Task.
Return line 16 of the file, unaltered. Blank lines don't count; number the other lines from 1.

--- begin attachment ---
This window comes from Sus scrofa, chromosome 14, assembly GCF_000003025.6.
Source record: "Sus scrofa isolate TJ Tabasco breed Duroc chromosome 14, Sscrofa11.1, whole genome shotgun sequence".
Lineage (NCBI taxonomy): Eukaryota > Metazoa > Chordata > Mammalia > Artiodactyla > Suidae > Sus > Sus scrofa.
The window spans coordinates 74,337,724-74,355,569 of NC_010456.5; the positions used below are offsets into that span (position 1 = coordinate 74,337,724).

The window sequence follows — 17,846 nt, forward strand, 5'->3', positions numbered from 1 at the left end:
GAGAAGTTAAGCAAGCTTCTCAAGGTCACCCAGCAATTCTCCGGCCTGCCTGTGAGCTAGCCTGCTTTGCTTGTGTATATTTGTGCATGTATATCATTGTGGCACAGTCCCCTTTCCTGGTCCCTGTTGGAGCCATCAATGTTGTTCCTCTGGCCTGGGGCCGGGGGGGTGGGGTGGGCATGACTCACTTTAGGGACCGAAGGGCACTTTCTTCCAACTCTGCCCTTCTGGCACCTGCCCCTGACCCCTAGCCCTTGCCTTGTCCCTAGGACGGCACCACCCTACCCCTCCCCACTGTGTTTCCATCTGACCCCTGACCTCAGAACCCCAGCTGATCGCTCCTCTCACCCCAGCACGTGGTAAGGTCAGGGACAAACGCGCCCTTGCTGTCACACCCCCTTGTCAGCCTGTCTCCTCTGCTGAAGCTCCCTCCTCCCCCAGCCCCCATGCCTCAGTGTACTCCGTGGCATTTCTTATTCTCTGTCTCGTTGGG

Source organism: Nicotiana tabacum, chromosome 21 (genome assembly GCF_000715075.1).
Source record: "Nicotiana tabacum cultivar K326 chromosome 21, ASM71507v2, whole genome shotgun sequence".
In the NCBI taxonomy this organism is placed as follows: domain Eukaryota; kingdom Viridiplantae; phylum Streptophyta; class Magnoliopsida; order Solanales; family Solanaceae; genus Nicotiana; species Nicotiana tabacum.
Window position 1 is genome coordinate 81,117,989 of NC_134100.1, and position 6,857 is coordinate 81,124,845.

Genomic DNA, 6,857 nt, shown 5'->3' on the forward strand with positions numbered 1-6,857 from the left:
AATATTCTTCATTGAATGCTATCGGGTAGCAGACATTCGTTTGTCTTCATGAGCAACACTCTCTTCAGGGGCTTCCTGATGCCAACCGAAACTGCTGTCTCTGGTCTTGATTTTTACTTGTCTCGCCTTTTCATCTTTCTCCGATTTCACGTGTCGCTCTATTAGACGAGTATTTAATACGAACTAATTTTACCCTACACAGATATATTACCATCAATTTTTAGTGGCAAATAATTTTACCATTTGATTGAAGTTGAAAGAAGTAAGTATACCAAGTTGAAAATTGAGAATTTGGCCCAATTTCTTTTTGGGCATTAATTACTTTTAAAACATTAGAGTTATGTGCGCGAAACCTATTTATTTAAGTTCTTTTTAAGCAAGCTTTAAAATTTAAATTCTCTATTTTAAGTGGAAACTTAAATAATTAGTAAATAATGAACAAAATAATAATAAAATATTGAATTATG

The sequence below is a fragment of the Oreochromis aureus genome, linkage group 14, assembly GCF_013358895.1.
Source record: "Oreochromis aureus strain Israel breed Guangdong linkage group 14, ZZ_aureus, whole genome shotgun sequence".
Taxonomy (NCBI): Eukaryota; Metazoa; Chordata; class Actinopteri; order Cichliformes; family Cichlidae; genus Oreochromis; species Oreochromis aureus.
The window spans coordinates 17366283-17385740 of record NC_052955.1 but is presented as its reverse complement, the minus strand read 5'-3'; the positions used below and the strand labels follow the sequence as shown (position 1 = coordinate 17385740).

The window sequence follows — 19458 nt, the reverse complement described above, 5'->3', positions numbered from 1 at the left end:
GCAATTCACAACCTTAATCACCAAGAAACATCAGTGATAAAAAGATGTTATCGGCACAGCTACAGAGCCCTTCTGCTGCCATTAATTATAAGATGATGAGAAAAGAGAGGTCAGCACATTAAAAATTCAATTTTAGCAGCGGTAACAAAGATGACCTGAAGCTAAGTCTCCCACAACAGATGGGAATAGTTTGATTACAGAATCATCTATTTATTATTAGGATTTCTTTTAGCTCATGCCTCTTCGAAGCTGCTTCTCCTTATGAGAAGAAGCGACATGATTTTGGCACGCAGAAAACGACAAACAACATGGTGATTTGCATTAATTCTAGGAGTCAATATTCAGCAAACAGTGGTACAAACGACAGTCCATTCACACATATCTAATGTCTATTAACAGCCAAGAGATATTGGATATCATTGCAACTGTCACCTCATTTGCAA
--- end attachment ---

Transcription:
The window spans coordinates 17366283-17385740 of record NC_052955.1 but is presented as its reverse complement, the minus strand read 5'-3'; the positions used below and the strand labels follow the sequence as shown (position 1 = coordinate 17385740).